3.1.1 Early risk factors

Research over the last three decades has resulted in a wealth of knowledge explaining why it is that some young people commence on a pathway that leads to persistent offending, while most do not do so, or do so only trivially.

The childhood antecedents of chronic adult offending include the following key factors:

  • Family structure, context, and processes: examples include being born to young mothers, a lack of family stability, a family environment in which conflict and violence is common, and being exposed to harsh punishment.
  • Individual characteristics of the developing child and adolescent: these include factors affecting the child’s neurological development, and psychological temperament.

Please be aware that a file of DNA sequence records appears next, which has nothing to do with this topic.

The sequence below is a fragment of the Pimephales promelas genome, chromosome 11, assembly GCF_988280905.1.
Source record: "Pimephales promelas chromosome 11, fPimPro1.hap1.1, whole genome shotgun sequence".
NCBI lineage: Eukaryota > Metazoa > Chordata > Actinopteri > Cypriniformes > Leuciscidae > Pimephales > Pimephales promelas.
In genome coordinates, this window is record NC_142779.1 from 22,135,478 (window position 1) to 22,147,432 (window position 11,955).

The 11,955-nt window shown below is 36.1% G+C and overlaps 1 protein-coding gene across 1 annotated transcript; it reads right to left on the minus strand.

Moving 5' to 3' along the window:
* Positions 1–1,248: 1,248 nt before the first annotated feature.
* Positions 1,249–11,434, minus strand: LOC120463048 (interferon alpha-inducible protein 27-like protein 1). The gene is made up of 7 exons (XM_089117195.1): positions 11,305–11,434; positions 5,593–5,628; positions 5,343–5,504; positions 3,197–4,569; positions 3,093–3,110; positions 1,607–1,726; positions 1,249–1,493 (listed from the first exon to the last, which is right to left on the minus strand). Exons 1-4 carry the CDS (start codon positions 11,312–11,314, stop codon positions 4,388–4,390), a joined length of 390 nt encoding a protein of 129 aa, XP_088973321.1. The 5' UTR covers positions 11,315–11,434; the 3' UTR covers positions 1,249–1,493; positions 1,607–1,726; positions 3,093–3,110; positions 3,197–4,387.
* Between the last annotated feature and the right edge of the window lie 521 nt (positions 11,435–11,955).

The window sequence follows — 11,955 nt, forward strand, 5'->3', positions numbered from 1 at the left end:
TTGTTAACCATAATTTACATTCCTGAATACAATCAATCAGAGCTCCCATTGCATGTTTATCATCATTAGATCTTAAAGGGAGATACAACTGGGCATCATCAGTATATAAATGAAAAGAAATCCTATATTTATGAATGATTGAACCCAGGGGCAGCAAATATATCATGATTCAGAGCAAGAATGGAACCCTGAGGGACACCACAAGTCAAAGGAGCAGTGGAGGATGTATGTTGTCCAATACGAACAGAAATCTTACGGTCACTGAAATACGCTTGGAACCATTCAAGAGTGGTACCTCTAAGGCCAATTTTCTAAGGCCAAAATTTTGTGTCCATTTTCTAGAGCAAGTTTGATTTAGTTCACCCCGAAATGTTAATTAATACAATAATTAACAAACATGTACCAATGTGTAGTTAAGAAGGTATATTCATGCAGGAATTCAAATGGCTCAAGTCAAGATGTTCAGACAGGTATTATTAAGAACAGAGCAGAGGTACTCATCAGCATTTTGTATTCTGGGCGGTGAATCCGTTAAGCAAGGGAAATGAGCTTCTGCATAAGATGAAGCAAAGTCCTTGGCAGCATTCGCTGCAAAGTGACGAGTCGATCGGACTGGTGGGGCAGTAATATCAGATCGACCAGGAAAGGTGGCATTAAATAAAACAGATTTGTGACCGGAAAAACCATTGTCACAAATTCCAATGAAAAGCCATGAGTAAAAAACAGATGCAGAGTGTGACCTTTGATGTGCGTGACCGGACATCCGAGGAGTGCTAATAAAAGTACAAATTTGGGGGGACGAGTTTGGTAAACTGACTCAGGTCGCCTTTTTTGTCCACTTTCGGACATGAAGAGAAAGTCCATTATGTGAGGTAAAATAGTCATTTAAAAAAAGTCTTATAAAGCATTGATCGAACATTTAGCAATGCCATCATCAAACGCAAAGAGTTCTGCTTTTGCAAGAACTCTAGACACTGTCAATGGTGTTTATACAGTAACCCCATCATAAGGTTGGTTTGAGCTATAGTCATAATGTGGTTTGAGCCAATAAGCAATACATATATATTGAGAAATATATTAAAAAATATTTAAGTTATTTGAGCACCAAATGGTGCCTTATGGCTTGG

• Educational participation, engagement and achievement: factors here include school absence, early leaving age and failure to achieve qualifications.
  • The emergence of developmental disorders: included here are childhood conduct disorder, early onset of antisocial behaviour, and abuse of alcohol and other substances during adolescence.

In this section, each of these factors is examined in turn along with available data on the extent to which Māori are disproportionately represented.